From the north end of the broad walk, paths lead round the north side of the park to join the south-west entrance, north-west over the Savick Brook to join the Canal, and north round the lake which lies close to the Canal, c 400m north of the south-east entrance. The water for the lake is supplied from an overflow of the Canal, entering the lake via a rockwork cascade which lies to the south of the aqueduct (1797, listed grade II) which carries the Canal over the Brook.

REFERENCES

T H Mawson and Sons, Haslam Park, Preston. A brief review of work accomplished and of possibilities for future development, (May 1915), (Preston Borough Council Parks Department)

T H Mawson, The Life and Work of An English Landscape Architect (1927), p 186

Description written: March 2000

Edited: March 2000

Features
Gateway, Lake, Drinking Fountain, Cascade, Tree Avenue, Sculpture
Access & Directions

Access Contact Details

This is a municipal site for general public use. It is open daily. Please telephone 01 772 725203 (Ranger)

Directions

On the north-west side of Preston, to the north of the A5085 Blackpool road.
History

Detailed History

The following is from the Register of Parks and Gardens of Special Historic Interest. For the most up-to-date Register entry, please visit the The National Heritage List for England (NHLE):

www.historicengland.org.uk/listing/the-list

HISTORIC DEVELOPMENT

The land for Haslam Park, an area of pasture, was the gift of Mary, daughter of John Haslam, a local cotton mill owner, who donated the parcel of land to the town and had it laid out in her father's memory. The park opened in 1910. Early in 1911 the Town Clerk of Preston contacted Thomas H Mawson (1864-1933) for his advice to the Parks Committee on the completion of Haslam Park. The work had been started to plans prepared by the Borough surveyor's office, but Miss Haslam decided to pay additionally for construction and professional fees, in order that the best use was made of her gift. One of her main concerns was that ample space and provision should be made for children.

Mawson drew up a new plan, incorporating, where possible, the existing layout which included the line of the main walk parallel to the railway, the superintendent's house and main entrance, and the planting. As a result of a recommendation by Mawson the Savick Brook runs through the Park, forming a feature within it, rather than marking the northern boundary as was originally planned. A written report was submitted in 1912 followed by an amended scheme which better fitted the tight budget. The revised proposals omitted the lake, substituting the simpler initiative of widening the existing stream and constructing a less ambitious pond and cascade. The work was supervised by foremen from the Mawson firm. Mawson described this second estimate as cutting out everything that it was possible to postpone if the Park was to have any appearance of completeness or suitability for its purpose.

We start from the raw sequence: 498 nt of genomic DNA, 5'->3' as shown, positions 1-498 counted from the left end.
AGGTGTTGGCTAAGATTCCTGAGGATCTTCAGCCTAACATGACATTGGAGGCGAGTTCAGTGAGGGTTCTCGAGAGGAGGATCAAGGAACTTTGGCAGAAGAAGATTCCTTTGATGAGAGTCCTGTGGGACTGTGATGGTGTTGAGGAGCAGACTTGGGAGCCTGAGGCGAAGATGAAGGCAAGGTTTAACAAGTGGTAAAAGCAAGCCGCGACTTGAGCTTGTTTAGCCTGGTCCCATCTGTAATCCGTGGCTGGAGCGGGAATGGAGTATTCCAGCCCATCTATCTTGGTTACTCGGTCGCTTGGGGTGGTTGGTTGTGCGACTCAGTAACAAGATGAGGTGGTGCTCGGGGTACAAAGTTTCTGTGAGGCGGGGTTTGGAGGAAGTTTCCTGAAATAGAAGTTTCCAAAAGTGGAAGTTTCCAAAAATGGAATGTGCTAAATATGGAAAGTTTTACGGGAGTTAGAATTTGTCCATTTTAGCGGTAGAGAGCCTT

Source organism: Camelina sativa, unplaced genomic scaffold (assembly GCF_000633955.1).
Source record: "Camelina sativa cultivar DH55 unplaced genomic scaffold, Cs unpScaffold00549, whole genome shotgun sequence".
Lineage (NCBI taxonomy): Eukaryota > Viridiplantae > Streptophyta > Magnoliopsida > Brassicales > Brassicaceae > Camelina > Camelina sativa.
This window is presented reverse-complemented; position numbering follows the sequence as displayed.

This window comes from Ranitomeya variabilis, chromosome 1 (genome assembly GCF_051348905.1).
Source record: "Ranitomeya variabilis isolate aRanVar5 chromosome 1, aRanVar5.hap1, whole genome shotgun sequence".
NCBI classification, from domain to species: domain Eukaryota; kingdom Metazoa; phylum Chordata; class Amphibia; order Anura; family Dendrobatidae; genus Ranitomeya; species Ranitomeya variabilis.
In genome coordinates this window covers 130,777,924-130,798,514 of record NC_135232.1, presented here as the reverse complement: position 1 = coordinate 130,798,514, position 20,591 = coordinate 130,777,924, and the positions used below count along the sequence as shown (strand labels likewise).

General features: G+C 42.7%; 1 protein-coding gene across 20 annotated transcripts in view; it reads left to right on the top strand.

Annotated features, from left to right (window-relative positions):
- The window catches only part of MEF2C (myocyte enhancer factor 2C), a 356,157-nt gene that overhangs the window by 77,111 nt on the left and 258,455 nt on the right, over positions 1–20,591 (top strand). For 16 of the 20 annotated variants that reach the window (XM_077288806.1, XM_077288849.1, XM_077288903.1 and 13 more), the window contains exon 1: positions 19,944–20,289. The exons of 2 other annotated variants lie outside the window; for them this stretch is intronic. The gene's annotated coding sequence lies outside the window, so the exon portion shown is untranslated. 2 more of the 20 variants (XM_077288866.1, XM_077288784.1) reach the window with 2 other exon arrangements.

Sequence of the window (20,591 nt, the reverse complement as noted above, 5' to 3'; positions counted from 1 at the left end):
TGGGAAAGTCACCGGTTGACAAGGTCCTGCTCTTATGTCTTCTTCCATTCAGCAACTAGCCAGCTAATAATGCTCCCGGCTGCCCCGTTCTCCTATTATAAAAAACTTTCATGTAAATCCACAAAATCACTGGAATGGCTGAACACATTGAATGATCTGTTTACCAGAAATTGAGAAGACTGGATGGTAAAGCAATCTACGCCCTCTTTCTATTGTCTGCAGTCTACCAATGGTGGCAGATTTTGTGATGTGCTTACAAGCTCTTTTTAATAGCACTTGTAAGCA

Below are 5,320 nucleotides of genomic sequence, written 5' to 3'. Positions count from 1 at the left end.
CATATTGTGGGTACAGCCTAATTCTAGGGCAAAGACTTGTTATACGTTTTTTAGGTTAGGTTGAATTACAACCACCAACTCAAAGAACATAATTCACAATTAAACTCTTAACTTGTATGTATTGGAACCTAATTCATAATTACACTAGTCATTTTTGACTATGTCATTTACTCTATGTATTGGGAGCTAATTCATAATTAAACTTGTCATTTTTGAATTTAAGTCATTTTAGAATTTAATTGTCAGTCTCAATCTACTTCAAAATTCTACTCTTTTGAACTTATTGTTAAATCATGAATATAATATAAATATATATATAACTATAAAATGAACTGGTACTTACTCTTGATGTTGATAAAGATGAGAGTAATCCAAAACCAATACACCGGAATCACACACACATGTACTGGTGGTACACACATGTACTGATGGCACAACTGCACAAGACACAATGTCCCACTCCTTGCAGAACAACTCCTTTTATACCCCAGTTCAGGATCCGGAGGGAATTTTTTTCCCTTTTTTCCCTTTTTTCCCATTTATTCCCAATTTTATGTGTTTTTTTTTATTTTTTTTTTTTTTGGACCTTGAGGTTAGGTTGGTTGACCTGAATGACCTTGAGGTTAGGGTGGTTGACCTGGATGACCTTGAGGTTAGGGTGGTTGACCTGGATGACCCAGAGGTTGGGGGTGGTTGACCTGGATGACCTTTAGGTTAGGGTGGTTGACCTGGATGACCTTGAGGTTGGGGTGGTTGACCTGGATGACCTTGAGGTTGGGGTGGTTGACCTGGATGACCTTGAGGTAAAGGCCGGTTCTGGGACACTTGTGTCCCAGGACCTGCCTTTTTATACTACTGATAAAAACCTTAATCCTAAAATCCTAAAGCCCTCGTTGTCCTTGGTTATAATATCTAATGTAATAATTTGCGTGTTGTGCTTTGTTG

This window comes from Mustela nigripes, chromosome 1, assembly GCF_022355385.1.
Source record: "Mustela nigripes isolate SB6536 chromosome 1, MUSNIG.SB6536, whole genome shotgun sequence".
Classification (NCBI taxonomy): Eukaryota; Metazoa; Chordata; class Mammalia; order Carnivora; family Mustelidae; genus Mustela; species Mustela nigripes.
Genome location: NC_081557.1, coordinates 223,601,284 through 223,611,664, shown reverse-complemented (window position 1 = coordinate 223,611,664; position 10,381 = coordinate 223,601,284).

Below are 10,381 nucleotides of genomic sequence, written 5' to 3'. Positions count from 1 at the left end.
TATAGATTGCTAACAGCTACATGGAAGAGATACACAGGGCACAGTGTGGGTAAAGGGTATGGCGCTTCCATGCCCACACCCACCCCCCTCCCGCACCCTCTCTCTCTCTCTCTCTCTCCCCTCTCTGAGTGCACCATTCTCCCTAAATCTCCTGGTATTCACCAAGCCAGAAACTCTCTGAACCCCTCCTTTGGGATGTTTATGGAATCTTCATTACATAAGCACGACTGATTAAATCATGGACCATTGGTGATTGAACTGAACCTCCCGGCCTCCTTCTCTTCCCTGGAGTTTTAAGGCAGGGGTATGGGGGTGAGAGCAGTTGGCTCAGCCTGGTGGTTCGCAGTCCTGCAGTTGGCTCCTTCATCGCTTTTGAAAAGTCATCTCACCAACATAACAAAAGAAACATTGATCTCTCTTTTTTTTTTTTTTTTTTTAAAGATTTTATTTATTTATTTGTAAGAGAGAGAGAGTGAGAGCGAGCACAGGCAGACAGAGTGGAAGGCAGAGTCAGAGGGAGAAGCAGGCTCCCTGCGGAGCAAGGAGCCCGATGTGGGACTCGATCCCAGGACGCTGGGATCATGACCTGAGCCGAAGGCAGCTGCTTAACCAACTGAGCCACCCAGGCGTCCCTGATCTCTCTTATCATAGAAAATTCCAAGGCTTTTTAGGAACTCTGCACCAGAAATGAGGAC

Mawson produced a further report, dated 1915, in order to make clear his role in the design of the Park, and to clarify what still needed doing. Through it he explained that he was anxious to safeguard his reputation by placing on record what he considered necessary to complete the Park. He stressed the importance of adding, when the opportunity presented itself, 'those features without which it loses its notes of emphasis' (Mawson 1915), including several pavilions, shelters, and a bandstand. As it stood, he considered that, although 'a very large and complete result has been obtained for the money available', and that 'a foundation strong, sure and well laid' was in place, the site remained in a state of incompleteness (Mawson 1915). His full proposals, however, continue to remain on paper only.

The Park remains (1999) in public use and ownership.

Period

  • Early 20th Century (1901-1932)
Associated People

Just one person associated to Haslam Park

Contact
References

References